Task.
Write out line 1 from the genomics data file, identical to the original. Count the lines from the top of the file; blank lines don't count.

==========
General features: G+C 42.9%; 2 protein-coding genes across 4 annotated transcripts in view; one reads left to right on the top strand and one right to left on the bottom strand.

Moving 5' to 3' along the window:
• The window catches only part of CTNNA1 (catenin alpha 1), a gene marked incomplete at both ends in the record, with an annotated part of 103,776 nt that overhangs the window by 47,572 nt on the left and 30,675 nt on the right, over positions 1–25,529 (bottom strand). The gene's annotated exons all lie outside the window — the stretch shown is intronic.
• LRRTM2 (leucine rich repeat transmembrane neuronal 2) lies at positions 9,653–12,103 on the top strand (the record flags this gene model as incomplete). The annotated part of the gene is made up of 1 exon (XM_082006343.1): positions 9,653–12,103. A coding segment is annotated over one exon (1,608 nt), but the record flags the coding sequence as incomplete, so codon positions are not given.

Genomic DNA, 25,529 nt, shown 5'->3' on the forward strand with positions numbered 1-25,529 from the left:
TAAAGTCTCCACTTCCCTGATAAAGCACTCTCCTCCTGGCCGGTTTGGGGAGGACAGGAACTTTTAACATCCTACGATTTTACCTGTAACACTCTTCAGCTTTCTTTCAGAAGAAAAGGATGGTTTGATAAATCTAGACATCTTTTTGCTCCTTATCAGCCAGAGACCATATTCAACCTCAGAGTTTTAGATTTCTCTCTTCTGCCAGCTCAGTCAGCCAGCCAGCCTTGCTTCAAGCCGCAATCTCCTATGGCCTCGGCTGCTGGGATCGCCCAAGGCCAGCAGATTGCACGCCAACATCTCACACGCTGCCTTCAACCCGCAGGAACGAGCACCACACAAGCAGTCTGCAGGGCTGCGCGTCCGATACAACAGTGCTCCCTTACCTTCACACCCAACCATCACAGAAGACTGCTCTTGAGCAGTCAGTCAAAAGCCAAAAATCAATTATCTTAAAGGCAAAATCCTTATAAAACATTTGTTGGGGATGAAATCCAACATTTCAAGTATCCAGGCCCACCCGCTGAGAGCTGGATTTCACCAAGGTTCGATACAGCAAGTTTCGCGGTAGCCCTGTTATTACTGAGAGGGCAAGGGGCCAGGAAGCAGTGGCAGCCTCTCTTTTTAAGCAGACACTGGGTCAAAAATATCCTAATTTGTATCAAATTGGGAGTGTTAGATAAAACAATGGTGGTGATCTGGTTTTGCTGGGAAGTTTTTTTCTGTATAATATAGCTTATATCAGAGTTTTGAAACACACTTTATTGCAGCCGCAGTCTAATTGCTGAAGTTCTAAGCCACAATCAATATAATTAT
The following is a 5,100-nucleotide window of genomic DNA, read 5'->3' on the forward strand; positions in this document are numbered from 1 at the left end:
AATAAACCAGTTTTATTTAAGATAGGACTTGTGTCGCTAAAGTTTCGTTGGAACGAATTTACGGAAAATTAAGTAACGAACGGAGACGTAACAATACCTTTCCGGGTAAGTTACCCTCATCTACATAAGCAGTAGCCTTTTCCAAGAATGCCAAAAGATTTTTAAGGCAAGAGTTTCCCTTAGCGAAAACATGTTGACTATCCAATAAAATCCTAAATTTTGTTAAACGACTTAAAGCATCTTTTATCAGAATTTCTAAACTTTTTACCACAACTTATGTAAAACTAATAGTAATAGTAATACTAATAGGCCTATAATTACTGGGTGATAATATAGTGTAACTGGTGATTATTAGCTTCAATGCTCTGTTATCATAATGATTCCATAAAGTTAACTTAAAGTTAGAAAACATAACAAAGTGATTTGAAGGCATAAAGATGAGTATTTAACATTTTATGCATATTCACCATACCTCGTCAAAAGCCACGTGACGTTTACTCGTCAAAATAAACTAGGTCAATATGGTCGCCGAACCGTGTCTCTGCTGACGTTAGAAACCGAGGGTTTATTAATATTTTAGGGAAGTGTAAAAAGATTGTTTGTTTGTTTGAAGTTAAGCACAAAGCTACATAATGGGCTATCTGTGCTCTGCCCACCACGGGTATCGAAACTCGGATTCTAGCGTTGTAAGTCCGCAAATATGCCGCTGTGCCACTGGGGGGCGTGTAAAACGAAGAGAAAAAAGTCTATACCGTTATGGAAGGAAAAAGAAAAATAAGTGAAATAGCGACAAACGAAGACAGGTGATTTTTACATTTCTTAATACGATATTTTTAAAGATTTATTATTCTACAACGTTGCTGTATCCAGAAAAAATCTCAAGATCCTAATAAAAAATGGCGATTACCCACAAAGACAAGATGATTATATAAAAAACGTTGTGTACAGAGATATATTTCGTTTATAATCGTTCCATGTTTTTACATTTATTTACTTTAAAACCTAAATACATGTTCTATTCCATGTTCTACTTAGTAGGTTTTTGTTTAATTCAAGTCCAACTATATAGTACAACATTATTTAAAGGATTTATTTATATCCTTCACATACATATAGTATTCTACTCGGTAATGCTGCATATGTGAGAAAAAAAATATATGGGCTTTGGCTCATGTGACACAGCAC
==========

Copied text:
General features: G+C 42.9%; 2 protein-coding genes across 4 annotated transcripts in view; one reads left to right on the top strand and one right to left on the bottom strand.